Let all that I am praise the Lord; may I never forget the good things he does for me. [Psalm 103:2 (NLT)]

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Anyone who isn’t with me opposes me, and anyone who isn’t working with me is actually working against me. [Matthew 12:30 (NLT)]

white tail deerOur family business recently had their annual summer picnic. As part of the festivities, the employees participated in several team-building activities. Various entertaining games, relay races, and obstacle courses required the team members to collaborate and cooperate in order to complete each task and the afternoon ended with an all-out water balloon battle. Although my husband enjoyed the barbecue, at 75, he no longer participates in the games. He stood on the sidelines with those employees who, because of physical limitations, could only observe the day’s antics. Safe from the water balloons, they each were provided with a tee-shirt identifying them as an “Innocent Bystander.”

Matthew 12 and Luke 11 both tell of the scribes and Pharisees confronting Jesus: questioning, disputing and doubting His good work. When they accused him of being a demon, Jesus explained the absurdity of their claim. After pointing out that Satan would hardly give someone the power to destroy any of his kingdom, Jesus demonstrated the inconsistency of their argument by reminding them that even the Pharisees had engaged in exorcisms. Telling them that His work of casting out demons announced the coming of the Kingdom of God, Jesus explained there is no middle ground. Anyone who wasn’t for Him opposed Him and anyone who didn’t work with Him was actually working against Him.

The war between good and evil continues today and, unlike Switzerland and my husband during the games, we are not allowed to be impartial spectators. We are either on God’s side with Jesus or on the side of Satan. If we are not actively gathering souls for God’s kingdom, we are working against Him by scattering them. Either we are friends or foes, followers or opponents, soldiers or deserters, loyal subjects or traitors, supporters or saboteurs, allies or adversaries, builders or destroyers, sheep or goats. There are only two possibilities: believe in and follow Jesus or reject Him. While we can be innocent bystanders at a corporate picnic and stand safely on the sidelines without joining a team, Jesus made it clear that there are no innocent bystanders watching from neutral territory when it comes to Him.

 You not only choose between two ways of life but you choose between two masters. [Billy Graham]

God sent his Son into the world not to judge the world, but to save the world through him. There is no judgment against anyone who believes in him. But anyone who does not believe in him has already been judged for not believing in God’s one and only Son. … And anyone who believes in God’s Son has eternal life. Anyone who doesn’t obey the Son will never experience eternal life but remains under God’s angry judgment. [John 3:17-18,36 (NLT)]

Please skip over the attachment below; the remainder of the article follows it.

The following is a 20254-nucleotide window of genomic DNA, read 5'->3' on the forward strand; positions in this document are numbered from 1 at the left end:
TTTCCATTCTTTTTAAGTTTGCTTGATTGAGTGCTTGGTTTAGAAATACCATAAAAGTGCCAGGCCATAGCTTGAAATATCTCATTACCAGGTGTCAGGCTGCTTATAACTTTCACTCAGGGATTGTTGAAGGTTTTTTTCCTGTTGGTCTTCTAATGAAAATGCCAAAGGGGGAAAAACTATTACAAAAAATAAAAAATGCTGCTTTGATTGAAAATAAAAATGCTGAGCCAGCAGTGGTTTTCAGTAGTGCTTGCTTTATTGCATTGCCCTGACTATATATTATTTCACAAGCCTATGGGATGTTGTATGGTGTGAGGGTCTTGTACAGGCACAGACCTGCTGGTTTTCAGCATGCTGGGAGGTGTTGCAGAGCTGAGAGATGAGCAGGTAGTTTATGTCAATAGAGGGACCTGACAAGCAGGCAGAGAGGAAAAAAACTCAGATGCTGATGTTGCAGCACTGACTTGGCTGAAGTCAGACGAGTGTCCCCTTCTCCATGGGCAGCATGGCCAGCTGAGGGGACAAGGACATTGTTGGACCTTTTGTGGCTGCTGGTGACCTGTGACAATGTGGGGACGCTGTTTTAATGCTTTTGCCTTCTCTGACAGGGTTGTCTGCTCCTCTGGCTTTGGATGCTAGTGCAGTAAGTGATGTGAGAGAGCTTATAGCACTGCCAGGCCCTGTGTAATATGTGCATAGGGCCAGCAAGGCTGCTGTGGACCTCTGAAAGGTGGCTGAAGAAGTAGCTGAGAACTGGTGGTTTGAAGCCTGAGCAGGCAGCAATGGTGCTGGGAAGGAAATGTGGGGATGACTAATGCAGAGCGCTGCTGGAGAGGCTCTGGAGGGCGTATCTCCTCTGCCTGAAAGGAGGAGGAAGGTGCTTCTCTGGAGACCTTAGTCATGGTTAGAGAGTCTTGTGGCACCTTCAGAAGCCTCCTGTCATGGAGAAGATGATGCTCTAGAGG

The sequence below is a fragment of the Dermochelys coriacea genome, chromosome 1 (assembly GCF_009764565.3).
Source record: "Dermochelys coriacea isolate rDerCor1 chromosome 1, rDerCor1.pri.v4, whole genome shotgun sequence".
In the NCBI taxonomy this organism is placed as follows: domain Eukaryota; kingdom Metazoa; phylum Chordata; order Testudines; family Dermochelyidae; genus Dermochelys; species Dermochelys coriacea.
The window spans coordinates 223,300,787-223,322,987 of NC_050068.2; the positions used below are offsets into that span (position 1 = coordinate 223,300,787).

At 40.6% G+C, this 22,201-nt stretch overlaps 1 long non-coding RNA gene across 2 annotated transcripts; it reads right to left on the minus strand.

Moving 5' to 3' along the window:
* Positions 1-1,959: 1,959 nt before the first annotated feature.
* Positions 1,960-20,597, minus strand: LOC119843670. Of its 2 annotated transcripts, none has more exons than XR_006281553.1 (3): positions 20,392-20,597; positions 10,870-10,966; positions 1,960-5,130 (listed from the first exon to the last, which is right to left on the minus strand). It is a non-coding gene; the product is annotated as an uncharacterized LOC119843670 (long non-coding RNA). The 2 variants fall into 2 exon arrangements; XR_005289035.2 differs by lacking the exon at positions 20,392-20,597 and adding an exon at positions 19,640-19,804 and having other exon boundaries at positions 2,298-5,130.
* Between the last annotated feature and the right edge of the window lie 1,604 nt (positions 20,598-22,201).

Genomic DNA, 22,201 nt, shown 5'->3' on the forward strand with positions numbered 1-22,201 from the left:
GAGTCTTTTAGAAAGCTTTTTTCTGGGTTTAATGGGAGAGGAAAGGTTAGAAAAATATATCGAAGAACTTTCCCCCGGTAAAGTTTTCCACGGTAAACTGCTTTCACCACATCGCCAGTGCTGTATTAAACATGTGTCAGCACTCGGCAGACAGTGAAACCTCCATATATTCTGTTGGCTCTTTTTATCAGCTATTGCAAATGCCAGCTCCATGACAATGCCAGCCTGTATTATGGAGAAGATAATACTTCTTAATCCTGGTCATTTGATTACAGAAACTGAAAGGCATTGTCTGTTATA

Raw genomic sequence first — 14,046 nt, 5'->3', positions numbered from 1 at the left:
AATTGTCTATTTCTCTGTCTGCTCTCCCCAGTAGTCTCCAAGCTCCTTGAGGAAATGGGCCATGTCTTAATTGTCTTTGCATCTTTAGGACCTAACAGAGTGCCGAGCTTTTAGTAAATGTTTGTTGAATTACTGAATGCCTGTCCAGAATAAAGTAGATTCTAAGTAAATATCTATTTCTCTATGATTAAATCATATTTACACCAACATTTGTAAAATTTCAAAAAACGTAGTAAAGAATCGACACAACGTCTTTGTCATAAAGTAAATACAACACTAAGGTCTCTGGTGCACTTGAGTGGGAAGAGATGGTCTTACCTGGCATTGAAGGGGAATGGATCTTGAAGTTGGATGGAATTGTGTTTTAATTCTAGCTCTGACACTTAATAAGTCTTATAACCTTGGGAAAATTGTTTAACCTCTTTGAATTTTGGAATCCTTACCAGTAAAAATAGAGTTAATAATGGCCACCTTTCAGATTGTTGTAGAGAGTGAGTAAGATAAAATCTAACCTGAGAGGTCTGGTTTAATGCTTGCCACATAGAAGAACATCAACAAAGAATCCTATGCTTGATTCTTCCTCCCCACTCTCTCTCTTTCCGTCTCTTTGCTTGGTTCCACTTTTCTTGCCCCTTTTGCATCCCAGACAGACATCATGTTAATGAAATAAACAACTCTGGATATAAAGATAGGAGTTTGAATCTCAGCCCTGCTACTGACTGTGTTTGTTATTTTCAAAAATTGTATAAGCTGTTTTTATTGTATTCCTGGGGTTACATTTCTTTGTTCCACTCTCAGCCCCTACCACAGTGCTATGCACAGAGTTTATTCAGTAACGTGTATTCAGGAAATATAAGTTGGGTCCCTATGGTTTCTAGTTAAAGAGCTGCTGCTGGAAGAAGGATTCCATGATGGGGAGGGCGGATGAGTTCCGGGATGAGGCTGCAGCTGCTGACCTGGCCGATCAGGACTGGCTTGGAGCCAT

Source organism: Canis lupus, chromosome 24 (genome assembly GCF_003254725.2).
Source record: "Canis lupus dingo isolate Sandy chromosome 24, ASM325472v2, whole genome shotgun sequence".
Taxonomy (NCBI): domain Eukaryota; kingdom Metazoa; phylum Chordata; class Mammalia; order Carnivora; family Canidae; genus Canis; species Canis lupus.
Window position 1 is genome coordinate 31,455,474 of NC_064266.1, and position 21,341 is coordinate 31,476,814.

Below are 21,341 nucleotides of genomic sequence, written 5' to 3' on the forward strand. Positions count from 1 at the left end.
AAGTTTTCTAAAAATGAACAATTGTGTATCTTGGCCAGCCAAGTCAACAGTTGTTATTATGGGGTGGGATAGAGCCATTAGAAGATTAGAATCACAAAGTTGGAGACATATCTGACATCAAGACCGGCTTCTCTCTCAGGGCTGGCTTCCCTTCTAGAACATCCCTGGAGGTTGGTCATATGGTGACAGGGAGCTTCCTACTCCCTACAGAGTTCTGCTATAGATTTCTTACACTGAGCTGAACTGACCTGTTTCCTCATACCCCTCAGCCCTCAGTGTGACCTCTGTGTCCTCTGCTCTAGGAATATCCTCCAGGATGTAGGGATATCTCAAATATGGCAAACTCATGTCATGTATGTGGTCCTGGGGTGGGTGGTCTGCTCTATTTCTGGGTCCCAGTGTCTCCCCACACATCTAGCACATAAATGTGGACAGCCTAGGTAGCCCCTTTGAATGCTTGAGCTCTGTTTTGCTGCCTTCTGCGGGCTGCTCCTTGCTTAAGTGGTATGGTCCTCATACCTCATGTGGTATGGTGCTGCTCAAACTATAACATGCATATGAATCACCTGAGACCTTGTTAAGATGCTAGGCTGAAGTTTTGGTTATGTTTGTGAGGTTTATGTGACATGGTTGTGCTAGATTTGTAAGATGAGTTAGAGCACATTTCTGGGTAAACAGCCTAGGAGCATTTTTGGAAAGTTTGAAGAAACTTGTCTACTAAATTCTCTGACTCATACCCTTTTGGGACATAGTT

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We give thanks for the cup of blessing, which is a sharing in the blood of Christ. And the bread that we break is a sharing in the body of Christ. Because there is one loaf of bread, we who are many are one body, because we all share that one loaf. [1 Corinthians 10:16-17 (NCV)]

Let the vineyards be fruitful, Lord,
And fill to the brim our cup of blessing.
Gather a harvest from the seeds that were sown,
That we may be fed with the bread of life.
Gather the hopes and dreams of all;
Unite them with the prayers we offer now.
Grace our table with Your presence, and give us
A foretaste of the feast to come. [John W Arthur]

monarch butterfly - common milkweedWhen the ushers brought the offering plates forward, the congregation rose and sang “Let the Vineyards be Fruitful.” Often used in Lutheran churches as an offertory hymn when the gifts are presented at the altar, its references to vine, bread, and table make it especially appropriate on Communion Sundays.

As I sung those familiar words about fruitful vineyards, seeds and harvest, I was struck by the somewhat incongruous words in the middle of the song: “Gather the hopes and dreams of all; Unite them with the prayers we offer now.” I envisioned the congregation’s hopes, dreams, needs, and concerns piled high on top of the offering envelopes in those plates and realized we were presenting more than our checks and cash; we were offering our petitions for things like healing, reconciliation, peace, guidance, recovery, relief, purpose, increase, wisdom, strength, and restoration. While the particulars differed from person to person, our various hopes and dreams were being gathered, united into one prayer, and given to God. It wasn’t until I re-read the hymn’s words after church that I understood what that prayer asked or that our words referred both to the day’s simple meal of wafer and wine as well as to the eternal feast at Christ’s return. In our unified prayer, we were asking that Jesus grace us with His presence and give us a preview of the magnificent banquet that is yet to come in the Kingdom of God.